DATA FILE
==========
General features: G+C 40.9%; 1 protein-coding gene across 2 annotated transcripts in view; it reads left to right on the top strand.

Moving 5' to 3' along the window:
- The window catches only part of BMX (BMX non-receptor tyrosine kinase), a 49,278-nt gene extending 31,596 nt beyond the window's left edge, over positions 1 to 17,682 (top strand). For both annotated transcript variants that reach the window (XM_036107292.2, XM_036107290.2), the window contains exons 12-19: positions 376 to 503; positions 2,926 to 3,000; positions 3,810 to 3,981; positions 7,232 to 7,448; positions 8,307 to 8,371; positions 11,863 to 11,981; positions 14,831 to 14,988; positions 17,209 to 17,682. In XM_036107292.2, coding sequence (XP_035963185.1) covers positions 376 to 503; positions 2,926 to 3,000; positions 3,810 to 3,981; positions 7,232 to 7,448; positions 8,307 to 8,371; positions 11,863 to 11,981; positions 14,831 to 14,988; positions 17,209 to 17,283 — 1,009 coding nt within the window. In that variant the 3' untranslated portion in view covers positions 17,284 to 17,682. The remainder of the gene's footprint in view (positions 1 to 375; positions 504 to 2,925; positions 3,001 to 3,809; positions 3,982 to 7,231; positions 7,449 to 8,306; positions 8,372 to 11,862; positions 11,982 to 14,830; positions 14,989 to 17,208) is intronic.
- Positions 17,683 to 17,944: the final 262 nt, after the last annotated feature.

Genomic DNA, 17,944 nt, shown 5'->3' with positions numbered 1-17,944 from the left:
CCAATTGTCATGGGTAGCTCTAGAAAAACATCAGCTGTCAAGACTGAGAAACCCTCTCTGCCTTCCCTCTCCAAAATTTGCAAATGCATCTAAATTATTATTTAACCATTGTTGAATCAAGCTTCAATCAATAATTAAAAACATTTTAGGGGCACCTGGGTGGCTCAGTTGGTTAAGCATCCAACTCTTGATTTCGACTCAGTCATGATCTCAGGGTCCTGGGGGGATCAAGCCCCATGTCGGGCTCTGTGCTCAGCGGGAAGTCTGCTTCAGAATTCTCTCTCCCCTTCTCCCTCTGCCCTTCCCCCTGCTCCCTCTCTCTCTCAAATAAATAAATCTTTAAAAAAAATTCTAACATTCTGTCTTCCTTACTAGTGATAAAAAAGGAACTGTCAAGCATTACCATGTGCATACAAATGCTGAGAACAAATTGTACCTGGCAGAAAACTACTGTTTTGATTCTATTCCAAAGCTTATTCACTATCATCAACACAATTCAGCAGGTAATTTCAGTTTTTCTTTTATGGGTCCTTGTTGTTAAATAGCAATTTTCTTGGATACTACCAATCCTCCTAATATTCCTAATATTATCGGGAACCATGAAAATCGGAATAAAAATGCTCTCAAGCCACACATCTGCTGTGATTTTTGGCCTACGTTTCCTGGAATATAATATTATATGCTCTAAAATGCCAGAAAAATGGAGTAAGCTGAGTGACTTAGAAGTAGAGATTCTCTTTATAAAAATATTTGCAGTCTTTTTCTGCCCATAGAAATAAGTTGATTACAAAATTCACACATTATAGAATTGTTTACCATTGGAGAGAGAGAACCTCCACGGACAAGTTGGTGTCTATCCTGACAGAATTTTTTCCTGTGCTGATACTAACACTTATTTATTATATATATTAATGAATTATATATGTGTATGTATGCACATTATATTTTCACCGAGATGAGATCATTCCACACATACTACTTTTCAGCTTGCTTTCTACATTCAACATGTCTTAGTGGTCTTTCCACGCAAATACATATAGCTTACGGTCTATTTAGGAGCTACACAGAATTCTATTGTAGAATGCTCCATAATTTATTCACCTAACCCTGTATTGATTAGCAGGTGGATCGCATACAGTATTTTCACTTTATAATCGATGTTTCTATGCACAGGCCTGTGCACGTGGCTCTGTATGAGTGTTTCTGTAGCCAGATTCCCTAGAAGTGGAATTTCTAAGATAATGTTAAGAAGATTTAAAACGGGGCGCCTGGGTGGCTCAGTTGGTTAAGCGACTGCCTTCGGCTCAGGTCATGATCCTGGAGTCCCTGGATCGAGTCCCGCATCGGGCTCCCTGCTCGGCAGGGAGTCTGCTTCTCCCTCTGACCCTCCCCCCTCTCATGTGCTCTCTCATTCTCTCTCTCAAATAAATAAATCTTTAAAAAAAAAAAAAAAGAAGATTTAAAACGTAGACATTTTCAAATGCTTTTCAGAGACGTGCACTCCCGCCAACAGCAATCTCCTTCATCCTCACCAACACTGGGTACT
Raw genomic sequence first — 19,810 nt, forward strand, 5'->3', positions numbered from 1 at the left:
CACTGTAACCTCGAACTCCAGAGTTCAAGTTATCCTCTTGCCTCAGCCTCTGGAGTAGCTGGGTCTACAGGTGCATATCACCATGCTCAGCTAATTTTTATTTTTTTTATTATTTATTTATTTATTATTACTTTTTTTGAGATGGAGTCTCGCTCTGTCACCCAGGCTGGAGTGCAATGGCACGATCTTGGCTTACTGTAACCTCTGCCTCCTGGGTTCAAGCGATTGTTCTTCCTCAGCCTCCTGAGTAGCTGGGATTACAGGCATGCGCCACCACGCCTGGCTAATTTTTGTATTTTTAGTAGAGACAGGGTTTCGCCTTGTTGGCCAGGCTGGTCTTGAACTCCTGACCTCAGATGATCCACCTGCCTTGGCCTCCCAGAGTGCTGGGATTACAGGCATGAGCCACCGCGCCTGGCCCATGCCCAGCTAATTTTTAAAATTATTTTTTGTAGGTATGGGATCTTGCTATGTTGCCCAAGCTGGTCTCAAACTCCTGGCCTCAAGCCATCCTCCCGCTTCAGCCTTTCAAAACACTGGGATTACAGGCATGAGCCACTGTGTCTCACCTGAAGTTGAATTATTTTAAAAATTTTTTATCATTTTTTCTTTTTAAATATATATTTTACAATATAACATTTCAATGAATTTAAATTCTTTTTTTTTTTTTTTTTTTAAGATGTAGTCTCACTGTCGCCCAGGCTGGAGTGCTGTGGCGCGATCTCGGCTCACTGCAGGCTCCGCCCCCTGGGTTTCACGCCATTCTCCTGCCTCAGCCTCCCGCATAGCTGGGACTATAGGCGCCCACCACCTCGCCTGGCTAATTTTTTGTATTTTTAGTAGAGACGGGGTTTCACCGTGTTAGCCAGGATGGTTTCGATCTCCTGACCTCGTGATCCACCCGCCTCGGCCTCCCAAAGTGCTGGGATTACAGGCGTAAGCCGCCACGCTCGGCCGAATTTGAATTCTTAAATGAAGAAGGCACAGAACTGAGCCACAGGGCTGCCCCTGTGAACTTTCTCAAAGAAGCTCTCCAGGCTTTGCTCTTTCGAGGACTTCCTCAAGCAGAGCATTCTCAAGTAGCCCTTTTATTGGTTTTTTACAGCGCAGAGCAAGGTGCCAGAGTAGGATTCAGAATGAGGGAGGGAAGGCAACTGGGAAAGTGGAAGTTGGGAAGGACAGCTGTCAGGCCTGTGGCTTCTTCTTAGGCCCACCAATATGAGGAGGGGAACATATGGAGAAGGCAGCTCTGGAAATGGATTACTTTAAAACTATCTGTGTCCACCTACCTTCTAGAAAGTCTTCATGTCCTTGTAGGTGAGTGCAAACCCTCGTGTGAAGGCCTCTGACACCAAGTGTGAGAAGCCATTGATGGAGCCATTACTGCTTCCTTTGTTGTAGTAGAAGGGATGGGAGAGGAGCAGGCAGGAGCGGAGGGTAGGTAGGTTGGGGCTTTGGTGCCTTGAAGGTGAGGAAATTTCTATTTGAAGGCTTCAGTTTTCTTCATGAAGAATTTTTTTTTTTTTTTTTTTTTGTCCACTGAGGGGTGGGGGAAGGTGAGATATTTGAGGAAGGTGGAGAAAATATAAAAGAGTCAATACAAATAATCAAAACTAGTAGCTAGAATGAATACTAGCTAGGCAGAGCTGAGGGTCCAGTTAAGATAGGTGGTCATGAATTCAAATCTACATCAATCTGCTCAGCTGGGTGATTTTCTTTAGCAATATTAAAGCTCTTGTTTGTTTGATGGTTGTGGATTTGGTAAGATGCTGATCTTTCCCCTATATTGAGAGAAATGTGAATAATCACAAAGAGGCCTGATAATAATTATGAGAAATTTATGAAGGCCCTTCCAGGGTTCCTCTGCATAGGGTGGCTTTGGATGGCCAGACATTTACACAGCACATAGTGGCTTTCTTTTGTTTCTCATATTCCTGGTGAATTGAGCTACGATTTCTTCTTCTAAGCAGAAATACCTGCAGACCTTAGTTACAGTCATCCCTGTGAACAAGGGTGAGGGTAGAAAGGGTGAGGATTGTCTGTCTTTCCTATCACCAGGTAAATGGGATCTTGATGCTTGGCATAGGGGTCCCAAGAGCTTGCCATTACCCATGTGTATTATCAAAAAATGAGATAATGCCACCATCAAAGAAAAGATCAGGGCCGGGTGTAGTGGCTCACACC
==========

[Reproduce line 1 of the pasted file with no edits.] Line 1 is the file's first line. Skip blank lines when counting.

General features: G+C 40.9%; 1 protein-coding gene across 2 annotated transcripts in view; it reads left to right on the top strand.